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Kitchen Renovation Trends for 2020

Jan 14, 2020 by Lena Katz
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Natural stone countertops and those cobalt blue cabinets you just saw on Pinterest are more than just eye candy. A minor kitchen remodel is in the top 5 most important home improvement projects, according to experts at Millionacres and elsewhere in the industry. But it isn't cheap, with the average cost of a minor kitchen remodel coming in at $22,507. So, if you're planning a remodel this year and questioning what trends have staying power versus ones that'll be outdated in a month -- then I salute you. You're being a smart shopper on an important investment.

Since interiors publications and TV shows give unreliable and often conflicting info, I like to go straight to those who work hands-on for trends on home design and improvement projects. I asked several what they were recommending to clients for 2020, and here's the best of what they said.

Creative multifunctional small spaces

Small footprint housing comes with the territory of living in an urban center, and as the kitchen gains status as the center of the home, design experts are asked to help maximize the room's potential without letting it visually dominate the main living area.

Kitchen-adjacent cabinets

"By lining the wall adjacent to a kitchen with base cabinets as well as upper cabinets, people pick up additional storage" is a tip from Suzanne Cook, owner of NYC-based Atmosphere Kitchen & Bath. Cook specializes in high-end yet functional spaces in a city where average apartments are under 900 square feet.

The disappearing sink

High-end kitchen design and product manufacturer ITALKRAFT sees the kitchen as the focal point of the home. But it's also a workspace, and some components tend to get cluttered or dirty. Thus, Alex Xakoustis, founder of ITALKRAFT, suggests "hiding" the sink with a sliding wood countertop -- that doubles as an eating area when open. He also installs sliding wood paneling that can hide cabinets to create a smoother aesthetic.

Value engineering

As an owner planning to rent or sell, you are likely looking for perceived value instead of the highest-quality, most expensive upgrades available. "Value engineering" is the term Cook uses to explain visual components that seem high-end but are actually affordable.

"While real wood veneers can be quite pricey, laminate manufacturers have come out with unbelievable options that look and feel like real wood without the cost," she says.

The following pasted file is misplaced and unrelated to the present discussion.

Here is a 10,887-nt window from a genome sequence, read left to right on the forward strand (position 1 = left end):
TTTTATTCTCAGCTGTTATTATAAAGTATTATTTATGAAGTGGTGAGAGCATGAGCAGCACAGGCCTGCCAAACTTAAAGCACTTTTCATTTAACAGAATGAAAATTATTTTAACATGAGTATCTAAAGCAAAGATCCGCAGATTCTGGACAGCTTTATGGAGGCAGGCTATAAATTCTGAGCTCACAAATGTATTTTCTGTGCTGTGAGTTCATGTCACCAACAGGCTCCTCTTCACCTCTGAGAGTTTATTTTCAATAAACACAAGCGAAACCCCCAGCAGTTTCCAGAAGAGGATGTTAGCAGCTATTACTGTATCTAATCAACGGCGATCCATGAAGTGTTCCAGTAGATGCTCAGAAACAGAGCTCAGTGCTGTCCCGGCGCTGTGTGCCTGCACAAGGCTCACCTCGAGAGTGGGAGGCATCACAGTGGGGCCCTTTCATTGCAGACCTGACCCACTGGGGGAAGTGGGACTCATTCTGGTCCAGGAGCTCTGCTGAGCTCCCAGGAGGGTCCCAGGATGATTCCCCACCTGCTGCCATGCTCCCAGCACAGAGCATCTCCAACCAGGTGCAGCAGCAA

Another tip to add the instant hint of high-end: Update your hardware -- starting with the faucet.

Finally, if you have even a hope of charging medium-high rent, Cook contends you must have a dishwasher. And it's not a pricey upgrade, costing $400 to $700 on Home Depot's site to buy new, plus around $200 to install.

A mix of colors and textures

Experts agree that the sleek, uniform look is on its way out. A variation of textures and colors is replacing the look where everything's monochrome or perfectly matched.

"We will be seeing more bold, matte colors, such as navy blue, and book-matched wood panels in high gloss," says Xakoustis. "A mix of natural wood with colorful lacquers."

Bookmatching involves having two adjoining surfaces mirror each other so that the finished product resembles an open book.

If you want to introduce a pop of color into the kitchen, HGTV's Laurie March suggests painting just one item: the kitchen island, or maybe the lower half of the cabinets.

"And if you're going to do it, paint it blue," she says. "America's favorite color is blue for the last 5 years."

Both expert color opinions align with the Pantone Color Institute, which named Classic Blue its 2020 Color of the Year.

Wellness in the kitchen

While wellness is important throughout the home, it makes a lot of sense to focus on it first in the room where food is prepared and eaten.

Low-VOC materials

Many cleaning and home improvement substances contain volatile organic compounds (VOCs), which are carbon-based and can be harmful to the respiratory system and/or central nervous system. Whether you're deep-cleaning, repainting the walls, or refinishing cabinets, insist on low-VOC products. Many companies are now making paints, finishes, sealants, and cleaning products that are low-VOC.

Natural/green materials

If you're going green in your food waste practices or plastic usage, look at a kitchen remodel as a way to introduce greener elements into that space. Further to the low-VOC directive, Laurie March suggests you can actually get low-VOC flooring and pressed wood products. Also, look into natural stone countertops instead of laminate and glass storage containers instead of plastic.

Natural light

Quality of light, and specifically natural light, is key to improving mood and energy. If you can't replace walls and doors with windows and glass -- because of either the expense or the home's construction -- add recessed lights and install mirrors and metallics. If you already have windows, make sure the window coverings aren't too dark or heavy.

A kitchen remodel is a smart investment

Whether you're looking to rent out your property, working toward selling it, or just trying to beautify the space you live in, a kitchen remodel can really pay off. And even small updates can make a major difference if you don't have the budget for big ones.

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